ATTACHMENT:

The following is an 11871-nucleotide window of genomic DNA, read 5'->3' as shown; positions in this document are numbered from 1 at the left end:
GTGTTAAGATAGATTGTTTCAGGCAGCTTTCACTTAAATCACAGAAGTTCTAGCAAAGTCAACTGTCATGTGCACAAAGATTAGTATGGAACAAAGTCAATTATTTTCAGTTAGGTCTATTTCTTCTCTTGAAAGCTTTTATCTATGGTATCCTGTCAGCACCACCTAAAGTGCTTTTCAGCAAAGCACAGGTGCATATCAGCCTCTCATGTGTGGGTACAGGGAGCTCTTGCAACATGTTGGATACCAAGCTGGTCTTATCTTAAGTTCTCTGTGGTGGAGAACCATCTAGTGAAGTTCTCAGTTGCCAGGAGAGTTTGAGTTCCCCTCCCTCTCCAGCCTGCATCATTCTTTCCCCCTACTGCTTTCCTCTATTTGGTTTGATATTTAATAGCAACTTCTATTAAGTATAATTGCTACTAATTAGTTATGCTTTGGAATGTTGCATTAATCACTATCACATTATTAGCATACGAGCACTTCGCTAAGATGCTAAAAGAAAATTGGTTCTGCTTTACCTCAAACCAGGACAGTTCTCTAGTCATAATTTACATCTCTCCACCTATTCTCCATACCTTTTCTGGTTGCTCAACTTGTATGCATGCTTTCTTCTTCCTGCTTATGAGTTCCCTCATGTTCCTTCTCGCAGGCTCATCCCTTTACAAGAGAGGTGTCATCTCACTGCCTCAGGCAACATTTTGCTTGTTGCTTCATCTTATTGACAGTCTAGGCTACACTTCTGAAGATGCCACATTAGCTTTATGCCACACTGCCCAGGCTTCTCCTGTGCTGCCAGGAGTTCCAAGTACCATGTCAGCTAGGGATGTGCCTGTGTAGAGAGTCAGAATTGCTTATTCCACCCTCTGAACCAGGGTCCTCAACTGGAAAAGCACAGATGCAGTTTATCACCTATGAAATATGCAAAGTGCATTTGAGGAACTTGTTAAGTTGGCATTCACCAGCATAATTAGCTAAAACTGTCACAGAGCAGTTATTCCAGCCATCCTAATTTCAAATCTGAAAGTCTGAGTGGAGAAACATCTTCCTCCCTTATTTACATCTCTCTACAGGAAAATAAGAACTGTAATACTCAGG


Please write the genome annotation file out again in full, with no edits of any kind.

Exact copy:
The following is an 11871-nucleotide window of genomic DNA, read 5'->3' as shown; positions in this document are numbered from 1 at the left end:
GTGTTAAGATAGATTGTTTCAGGCAGCTTTCACTTAAATCACAGAAGTTCTAGCAAAGTCAACTGTCATGTGCACAAAGATTAGTATGGAACAAAGTCAATTATTTTCAGTTAGGTCTATTTCTTCTCTTGAAAGCTTTTATCTATGGTATCCTGTCAGCACCACCTAAAGTGCTTTTCAGCAAAGCACAGGTGCATATCAGCCTCTCATGTGTGGGTACAGGGAGCTCTTGCAACATGTTGGATACCAAGCTGGTCTTATCTTAAGTTCTCTGTGGTGGAGAACCATCTAGTGAAGTTCTCAGTTGCCAGGAGAGTTTGAGTTCCCCTCCCTCTCCAGCCTGCATCATTCTTTCCCCCTACTGCTTTCCTCTATTTGGTTTGATATTTAATAGCAACTTCTATTAAGTATAATTGCTACTAATTAGTTATGCTTTGGAATGTTGCATTAATCACTATCACATTATTAGCATACGAGCACTTCGCTAAGATGCTAAAAGAAAATTGGTTCTGCTTTACCTCAAACCAGGACAGTTCTCTAGTCATAATTTACATCTCTCCACCTATTCTCCATACCTTTTCTGGTTGCTCAACTTGTATGCATGCTTTCTTCTTCCTGCTTATGAGTTCCCTCATGTTCCTTCTCGCAGGCTCATCCCTTTACAAGAGAGGTGTCATCTCACTGCCTCAGGCAACATTTTGCTTGTTGCTTCATCTTATTGACAGTCTAGGCTACACTTCTGAAGATGCCACATTAGCTTTATGCCACACTGCCCAGGCTTCTCCTGTGCTGCCAGGAGTTCCAAGTACCATGTCAGCTAGGGATGTGCCTGTGTAGAGAGTCAGAATTGCTTATTCCACCCTCTGAACCAGGGTCCTCAACTGGAAAAGCACAGATGCAGTTTATCACCTATGAAATATGCAAAGTGCATTTGAGGAACTTGTTAAGTTGGCATTCACCAGCATAATTAGCTAAAACTGTCACAGAGCAGTTATTCCAGCCATCCTAATTTCAAATCTGAAAGTCTGAGTGGAGAAACATCTTCCTCCCTTATTTACATCTCTCTACAGGAAAATAAGAACTGTAATACTCAGG